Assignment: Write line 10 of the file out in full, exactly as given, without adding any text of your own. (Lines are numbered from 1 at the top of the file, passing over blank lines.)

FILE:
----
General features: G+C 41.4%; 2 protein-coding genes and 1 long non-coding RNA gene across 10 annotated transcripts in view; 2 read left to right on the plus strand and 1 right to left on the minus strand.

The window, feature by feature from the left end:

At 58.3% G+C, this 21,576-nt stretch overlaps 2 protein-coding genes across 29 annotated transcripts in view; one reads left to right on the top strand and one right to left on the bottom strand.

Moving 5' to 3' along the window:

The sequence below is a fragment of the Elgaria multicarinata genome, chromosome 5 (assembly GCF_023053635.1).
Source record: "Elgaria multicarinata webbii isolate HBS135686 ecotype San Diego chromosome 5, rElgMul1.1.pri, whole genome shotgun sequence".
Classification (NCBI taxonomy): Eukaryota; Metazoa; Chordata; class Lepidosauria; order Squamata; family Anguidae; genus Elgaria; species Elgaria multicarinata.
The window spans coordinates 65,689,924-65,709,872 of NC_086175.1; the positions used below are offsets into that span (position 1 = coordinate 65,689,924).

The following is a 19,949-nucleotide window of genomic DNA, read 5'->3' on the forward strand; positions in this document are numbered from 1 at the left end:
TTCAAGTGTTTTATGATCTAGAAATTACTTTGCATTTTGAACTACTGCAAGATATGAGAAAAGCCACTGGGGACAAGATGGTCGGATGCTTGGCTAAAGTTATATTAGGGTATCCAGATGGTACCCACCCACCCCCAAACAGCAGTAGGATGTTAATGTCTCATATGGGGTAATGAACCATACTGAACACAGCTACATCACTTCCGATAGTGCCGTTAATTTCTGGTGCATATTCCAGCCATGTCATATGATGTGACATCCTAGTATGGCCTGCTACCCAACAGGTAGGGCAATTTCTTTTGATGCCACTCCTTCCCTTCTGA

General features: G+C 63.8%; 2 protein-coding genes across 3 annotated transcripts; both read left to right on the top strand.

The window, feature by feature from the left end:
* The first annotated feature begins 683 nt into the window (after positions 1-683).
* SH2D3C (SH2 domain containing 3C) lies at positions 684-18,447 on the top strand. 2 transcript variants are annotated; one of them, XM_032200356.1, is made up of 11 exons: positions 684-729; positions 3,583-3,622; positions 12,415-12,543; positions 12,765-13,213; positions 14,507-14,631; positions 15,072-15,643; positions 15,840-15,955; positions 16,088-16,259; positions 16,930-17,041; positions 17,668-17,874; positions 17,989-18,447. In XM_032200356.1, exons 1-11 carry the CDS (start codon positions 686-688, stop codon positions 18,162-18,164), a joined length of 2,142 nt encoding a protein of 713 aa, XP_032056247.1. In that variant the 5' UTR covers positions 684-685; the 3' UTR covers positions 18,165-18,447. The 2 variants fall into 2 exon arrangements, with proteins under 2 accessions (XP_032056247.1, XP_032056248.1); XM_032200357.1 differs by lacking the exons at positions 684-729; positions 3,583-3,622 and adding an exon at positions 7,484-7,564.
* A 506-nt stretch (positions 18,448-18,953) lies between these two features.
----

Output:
TTCAAGTGTTTTATGATCTAGAAATTACTTTGCATTTTGAACTACTGCAAGATATGAGAAAAGCCACTGGGGACAAGATGGTCGGATGCTTGGCTAAAGTTATATTAGGGTATCCAGATGGTACCCACCCACCCCCAAACAGCAGTAGGATGTTAATGTCTCATATGGGGTAATGAACCATACTGAACACAGCTACATCACTTCCGATAGTGCCGTTAATTTCTGGTGCATATTCCAGCCATGTCATATGATGTGACATCCTAGTATGGCCTGCTACCCAACAGGTAGGGCAATTTCTTTTGATGCCACTCCTTCCCTTCTGA